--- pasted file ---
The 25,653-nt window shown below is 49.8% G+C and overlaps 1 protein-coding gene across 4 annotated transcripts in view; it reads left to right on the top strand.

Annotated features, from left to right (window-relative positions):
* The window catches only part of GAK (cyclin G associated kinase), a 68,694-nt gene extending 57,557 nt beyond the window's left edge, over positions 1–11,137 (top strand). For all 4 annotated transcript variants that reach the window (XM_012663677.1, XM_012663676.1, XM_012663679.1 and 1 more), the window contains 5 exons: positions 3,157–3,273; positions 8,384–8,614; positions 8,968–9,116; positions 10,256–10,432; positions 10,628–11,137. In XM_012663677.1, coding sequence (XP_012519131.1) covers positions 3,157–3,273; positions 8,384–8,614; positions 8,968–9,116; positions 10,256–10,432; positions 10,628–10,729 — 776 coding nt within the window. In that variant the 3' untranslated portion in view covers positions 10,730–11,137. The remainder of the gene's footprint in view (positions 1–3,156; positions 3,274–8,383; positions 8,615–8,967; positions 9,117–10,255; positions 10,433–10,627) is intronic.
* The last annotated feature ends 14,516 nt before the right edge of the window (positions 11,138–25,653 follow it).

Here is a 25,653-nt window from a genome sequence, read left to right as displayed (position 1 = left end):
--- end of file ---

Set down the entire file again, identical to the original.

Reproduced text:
The 25,653-nt window shown below is 49.8% G+C and overlaps 1 protein-coding gene across 4 annotated transcripts in view; it reads left to right on the top strand.

Annotated features, from left to right (window-relative positions):
* The window catches only part of GAK (cyclin G associated kinase), a 68,694-nt gene extending 57,557 nt beyond the window's left edge, over positions 1–11,137 (top strand). For all 4 annotated transcript variants that reach the window (XM_012663677.1, XM_012663676.1, XM_012663679.1 and 1 more), the window contains 5 exons: positions 3,157–3,273; positions 8,384–8,614; positions 8,968–9,116; positions 10,256–10,432; positions 10,628–11,137. In XM_012663677.1, coding sequence (XP_012519131.1) covers positions 3,157–3,273; positions 8,384–8,614; positions 8,968–9,116; positions 10,256–10,432; positions 10,628–10,729 — 776 coding nt within the window. In that variant the 3' untranslated portion in view covers positions 10,730–11,137. The remainder of the gene's footprint in view (positions 1–3,156; positions 3,274–8,383; positions 8,615–8,967; positions 9,117–10,255; positions 10,433–10,627) is intronic.
* The last annotated feature ends 14,516 nt before the right edge of the window (positions 11,138–25,653 follow it).

Here is a 25,653-nt window from a genome sequence, read left to right as displayed (position 1 = left end):